IDFC Securities Research analysts said muted end-use demand, seasonal factors and declining global prices have resulted in a sequential decline in domestic flat and long product prices.
The IDFC report, released recently, expects Tata Steel to figure among the steel companies that will bear the maximum negative impact in the July-September quarter. While steel volumes have been weaker in July and August on the back of higher imports (led by a sudden decline in global steel prices), the late monsoon has dampened end-use demand in September, it said.
Tata Steel’s consolidated net debt as of 30 June stood at $9.7 billion (Rs.50,634 crore today), while cash and cash equivalents stood at $2.02 billion. But Chatterjee is unperturbed.
“Steel manufacturing is a high capex (capital expenditure) business. The funds raised are being used for business growth, and the debt should be seen in the context of the entire business and not separately,” he said.
The company’s net debt to Ebidta ratio stands at around 3.25:1, while the industry average is around 2.75:1.
“We are in fairly advanced talks with lenders for money” for the Kalanginagar plant, he said, but did not commit to any timeline. “The entire project is worth Rs.35,000 crore, but we won’t need to draw so much money from our lenders.”
An analyst at Karvy Stock Broking Ltd, who did not want to be named, said, “If the production capacity in the Jamshedpur and Kalinganagar plants is scaled up, then it will provide an adequate hedge against the slowdown in Europe.”
He added that if the net debt to Ebidta ratio was to be around 4 or more, “then it is undesirable”.
Raising cost efficiency
According to Chatterjee, unlike other global steel makers that are shutting down their plants in Europe, Tata Steel is attempting to remedy the situation via “cost efficiencies and technological upgradation”.
The company said on 4 October that it would invest £400 million in its Europe business. “About £300 million will be set aside for capital expenditure and the rest £100 million will be for cost-saving initiatives,” Chatterjee said.
Tata Steel is also actively looking to stabilize its business in Thailand that has suffered considerable losses due to increased raw material costs. “We are trying to explore various options to turn around the business in Thailand and will also evaluate the option to enter into a joint venture there locally,” Chatterjee said.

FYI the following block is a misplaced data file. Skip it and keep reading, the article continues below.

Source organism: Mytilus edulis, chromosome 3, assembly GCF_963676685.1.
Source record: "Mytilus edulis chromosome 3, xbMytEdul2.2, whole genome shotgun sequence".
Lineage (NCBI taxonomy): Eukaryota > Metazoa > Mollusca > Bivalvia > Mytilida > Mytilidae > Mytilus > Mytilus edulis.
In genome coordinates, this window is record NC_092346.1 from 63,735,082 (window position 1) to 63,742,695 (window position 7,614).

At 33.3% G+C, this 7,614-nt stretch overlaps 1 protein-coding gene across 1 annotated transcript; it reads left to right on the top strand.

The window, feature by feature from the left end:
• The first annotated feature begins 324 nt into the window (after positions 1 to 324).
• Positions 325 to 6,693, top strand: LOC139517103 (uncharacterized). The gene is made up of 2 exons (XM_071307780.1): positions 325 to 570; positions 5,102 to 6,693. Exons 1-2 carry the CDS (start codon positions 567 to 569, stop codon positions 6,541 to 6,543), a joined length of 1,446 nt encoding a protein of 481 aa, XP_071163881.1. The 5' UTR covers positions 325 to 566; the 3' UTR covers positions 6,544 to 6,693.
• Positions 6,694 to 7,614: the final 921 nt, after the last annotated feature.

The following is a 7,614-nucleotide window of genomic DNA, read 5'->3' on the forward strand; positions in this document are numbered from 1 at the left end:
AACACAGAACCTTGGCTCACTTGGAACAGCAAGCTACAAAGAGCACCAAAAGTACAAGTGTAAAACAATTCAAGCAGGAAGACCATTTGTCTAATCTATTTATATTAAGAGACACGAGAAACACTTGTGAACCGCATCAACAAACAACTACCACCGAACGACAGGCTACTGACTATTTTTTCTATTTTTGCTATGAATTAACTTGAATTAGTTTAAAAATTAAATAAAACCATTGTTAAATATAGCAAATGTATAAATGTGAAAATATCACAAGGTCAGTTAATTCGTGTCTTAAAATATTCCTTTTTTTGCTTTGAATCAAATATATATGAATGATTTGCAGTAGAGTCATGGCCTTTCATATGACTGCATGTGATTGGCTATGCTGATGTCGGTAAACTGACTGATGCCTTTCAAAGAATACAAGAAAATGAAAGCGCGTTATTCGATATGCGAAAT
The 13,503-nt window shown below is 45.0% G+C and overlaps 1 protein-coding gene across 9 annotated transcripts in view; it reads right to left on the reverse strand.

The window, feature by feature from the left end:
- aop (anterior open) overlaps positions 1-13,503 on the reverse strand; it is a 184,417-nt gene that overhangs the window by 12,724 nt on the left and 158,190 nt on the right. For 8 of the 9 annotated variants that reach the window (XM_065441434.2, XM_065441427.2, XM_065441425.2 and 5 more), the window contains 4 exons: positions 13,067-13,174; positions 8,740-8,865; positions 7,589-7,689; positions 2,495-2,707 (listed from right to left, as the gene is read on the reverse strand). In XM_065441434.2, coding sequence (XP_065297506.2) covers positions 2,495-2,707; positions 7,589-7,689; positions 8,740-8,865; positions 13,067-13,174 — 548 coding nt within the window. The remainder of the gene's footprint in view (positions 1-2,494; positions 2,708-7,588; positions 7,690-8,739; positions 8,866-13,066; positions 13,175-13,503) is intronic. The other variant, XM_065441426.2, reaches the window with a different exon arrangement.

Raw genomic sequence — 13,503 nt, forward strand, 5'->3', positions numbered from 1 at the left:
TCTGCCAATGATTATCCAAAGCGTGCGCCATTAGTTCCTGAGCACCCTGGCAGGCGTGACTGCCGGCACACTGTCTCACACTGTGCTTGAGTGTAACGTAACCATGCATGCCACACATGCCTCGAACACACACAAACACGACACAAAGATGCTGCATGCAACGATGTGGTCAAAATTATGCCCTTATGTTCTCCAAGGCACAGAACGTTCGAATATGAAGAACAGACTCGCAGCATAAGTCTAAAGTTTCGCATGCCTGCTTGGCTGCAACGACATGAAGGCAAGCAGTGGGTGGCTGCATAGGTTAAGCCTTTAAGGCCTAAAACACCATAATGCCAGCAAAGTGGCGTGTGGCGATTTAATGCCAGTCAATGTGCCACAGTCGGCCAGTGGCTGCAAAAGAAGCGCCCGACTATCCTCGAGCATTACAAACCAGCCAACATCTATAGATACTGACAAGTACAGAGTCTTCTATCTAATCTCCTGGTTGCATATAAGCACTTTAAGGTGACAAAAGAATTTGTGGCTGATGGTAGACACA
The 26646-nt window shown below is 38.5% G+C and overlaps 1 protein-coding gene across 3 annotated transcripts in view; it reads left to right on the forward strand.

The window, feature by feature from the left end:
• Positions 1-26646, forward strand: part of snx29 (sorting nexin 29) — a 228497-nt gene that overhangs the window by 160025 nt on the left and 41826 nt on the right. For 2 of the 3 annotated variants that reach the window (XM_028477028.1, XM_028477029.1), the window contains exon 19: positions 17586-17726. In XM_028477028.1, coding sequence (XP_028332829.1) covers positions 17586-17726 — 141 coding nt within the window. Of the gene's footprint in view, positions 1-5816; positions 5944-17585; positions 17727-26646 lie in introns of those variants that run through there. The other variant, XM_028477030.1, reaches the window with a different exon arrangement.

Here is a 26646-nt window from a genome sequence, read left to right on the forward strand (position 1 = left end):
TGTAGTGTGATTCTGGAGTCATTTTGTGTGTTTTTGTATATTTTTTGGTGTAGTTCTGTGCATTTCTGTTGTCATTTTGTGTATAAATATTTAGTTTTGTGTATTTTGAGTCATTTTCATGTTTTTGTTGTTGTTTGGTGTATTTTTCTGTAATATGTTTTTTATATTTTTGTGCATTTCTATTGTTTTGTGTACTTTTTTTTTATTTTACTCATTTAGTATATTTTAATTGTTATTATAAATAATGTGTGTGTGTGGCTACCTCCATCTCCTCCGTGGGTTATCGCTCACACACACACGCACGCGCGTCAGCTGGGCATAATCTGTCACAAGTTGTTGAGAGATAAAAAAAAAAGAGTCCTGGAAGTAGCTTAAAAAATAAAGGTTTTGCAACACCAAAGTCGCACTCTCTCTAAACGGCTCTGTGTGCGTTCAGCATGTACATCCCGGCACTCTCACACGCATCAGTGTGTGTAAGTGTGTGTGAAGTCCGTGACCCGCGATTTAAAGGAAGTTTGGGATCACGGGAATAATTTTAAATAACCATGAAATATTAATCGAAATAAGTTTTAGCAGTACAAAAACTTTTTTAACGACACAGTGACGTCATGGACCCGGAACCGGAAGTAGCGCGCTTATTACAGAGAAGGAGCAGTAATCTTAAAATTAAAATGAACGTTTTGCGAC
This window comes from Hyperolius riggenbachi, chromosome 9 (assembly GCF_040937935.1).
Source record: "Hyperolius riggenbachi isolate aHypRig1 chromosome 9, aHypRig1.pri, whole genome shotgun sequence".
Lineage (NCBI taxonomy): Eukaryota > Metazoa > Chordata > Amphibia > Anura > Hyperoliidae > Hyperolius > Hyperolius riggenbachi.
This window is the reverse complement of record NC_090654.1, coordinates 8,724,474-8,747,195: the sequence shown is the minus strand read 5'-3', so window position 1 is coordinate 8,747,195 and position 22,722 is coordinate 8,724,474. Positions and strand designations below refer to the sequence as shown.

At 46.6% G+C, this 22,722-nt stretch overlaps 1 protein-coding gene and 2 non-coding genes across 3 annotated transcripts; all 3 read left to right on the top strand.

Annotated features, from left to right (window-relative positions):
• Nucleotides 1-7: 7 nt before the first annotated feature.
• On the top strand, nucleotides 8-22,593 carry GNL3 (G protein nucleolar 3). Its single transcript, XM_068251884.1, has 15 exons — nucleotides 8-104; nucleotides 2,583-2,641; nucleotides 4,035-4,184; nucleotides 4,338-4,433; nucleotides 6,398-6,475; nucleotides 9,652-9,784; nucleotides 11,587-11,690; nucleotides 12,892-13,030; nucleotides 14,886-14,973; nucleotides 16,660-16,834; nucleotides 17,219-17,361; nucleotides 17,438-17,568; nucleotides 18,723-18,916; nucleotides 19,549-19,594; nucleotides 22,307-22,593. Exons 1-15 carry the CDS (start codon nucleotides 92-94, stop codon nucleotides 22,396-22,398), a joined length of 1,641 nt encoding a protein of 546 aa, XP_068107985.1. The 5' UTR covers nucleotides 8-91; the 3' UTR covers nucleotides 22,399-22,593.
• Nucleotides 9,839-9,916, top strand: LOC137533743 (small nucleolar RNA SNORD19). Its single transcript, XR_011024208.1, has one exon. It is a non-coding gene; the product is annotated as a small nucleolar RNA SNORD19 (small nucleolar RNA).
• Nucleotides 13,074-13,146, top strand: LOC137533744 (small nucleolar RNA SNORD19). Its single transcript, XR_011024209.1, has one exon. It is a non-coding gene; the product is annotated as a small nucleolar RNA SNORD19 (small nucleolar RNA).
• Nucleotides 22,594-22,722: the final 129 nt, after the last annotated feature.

Tata Steel is also firming up its raw material strategy to take care of the volatility in prices.
The company has begun coal shipments from its Benga mines project in Mozambique. It expects to ship 850,000 tonnes of coking coal and 200,000 tonnes of thermal coal in fiscal 2013 to feed its Europe operations.
Tata Steel has a 35% stake in the Benga project for which it paid $88.2 million in 2007. The rest is held by Riversdale Mining Ltd, which is now nearly 100% owned by Rio Tinto Plc, the Australian mining giant.
The Indian steel maker has an 80% stake in Tata Steel Minerals Canada Ltd, a joint venture with New Millennium Iron Corp. that was established in October 2010.
Tata Steel, through its subsidiary Tata Steel Global Minerals Holdings Pte Ltd, signed an agreement with New Millennium Capital Corp., Canada, to develop the Labmag and Kemag iron ore deposits, collectively referred to as the Taconite project.
Chatterjee declined to comment on news reports that Larsen and Toubro Ltd was planning to exit Dhamra Port, a 50:50 joint venture with Tata Steel. “First, we need to see who buys our partner’s stake if that happens. Our decision to reduce the stake will be dependent on who becomes our new partner,” he said. The port is strategically located in Orissa and should see a lot of interest from companies who are into the port business.
Tata Steel dropped 0.68% to close at Rs.407.55 on Monday on BSE. The benchmark Sensex lost 1.21% to close at 18,708.98 points, and the exchange’s metal index dropped 1.01% to 10,498.75 points.
Since January, Tata Steel has gained 21.57%, the Sensex 21.06% and the metal index 12.97%.